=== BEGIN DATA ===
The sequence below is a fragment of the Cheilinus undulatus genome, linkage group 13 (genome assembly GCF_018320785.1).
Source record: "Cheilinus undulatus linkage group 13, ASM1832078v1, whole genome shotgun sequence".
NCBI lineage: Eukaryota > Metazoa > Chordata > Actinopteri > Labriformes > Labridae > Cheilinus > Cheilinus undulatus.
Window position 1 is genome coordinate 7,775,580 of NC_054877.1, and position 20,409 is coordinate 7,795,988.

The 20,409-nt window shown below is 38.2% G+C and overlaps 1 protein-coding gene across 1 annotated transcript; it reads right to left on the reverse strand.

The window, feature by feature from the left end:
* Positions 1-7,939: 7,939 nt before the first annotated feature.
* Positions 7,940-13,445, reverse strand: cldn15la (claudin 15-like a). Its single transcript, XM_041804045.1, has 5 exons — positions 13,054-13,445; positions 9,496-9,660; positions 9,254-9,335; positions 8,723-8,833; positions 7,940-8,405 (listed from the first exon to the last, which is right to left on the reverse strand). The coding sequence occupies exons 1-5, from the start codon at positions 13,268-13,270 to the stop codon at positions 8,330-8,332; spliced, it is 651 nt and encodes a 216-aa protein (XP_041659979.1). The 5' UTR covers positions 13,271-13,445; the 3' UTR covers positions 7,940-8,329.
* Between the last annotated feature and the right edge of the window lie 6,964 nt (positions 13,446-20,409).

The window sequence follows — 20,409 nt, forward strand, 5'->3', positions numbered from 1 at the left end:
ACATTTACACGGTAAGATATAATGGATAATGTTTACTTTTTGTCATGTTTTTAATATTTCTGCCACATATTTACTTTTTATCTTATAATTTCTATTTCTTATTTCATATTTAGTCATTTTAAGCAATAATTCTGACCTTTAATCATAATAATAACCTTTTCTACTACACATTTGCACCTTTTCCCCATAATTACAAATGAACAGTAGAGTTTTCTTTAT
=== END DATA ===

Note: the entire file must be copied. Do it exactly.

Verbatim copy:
The sequence below is a fragment of the Cheilinus undulatus genome, linkage group 13 (genome assembly GCF_018320785.1).
Source record: "Cheilinus undulatus linkage group 13, ASM1832078v1, whole genome shotgun sequence".
NCBI lineage: Eukaryota > Metazoa > Chordata > Actinopteri > Labriformes > Labridae > Cheilinus > Cheilinus undulatus.
Window position 1 is genome coordinate 7,775,580 of NC_054877.1, and position 20,409 is coordinate 7,795,988.

The 20,409-nt window shown below is 38.2% G+C and overlaps 1 protein-coding gene across 1 annotated transcript; it reads right to left on the reverse strand.

The window, feature by feature from the left end:
* Positions 1-7,939: 7,939 nt before the first annotated feature.
* Positions 7,940-13,445, reverse strand: cldn15la (claudin 15-like a). Its single transcript, XM_041804045.1, has 5 exons — positions 13,054-13,445; positions 9,496-9,660; positions 9,254-9,335; positions 8,723-8,833; positions 7,940-8,405 (listed from the first exon to the last, which is right to left on the reverse strand). The coding sequence occupies exons 1-5, from the start codon at positions 13,268-13,270 to the stop codon at positions 8,330-8,332; spliced, it is 651 nt and encodes a 216-aa protein (XP_041659979.1). The 5' UTR covers positions 13,271-13,445; the 3' UTR covers positions 7,940-8,329.
* Between the last annotated feature and the right edge of the window lie 6,964 nt (positions 13,446-20,409).

The window sequence follows — 20,409 nt, forward strand, 5'->3', positions numbered from 1 at the left end:
ACATTTACACGGTAAGATATAATGGATAATGTTTACTTTTTGTCATGTTTTTAATATTTCTGCCACATATTTACTTTTTATCTTATAATTTCTATTTCTTATTTCATATTTAGTCATTTTAAGCAATAATTCTGACCTTTAATCATAATAATAACCTTTTCTACTACACATTTGCACCTTTTCCCCATAATTACAAATGAACAGTAGAGTTTTCTTTAT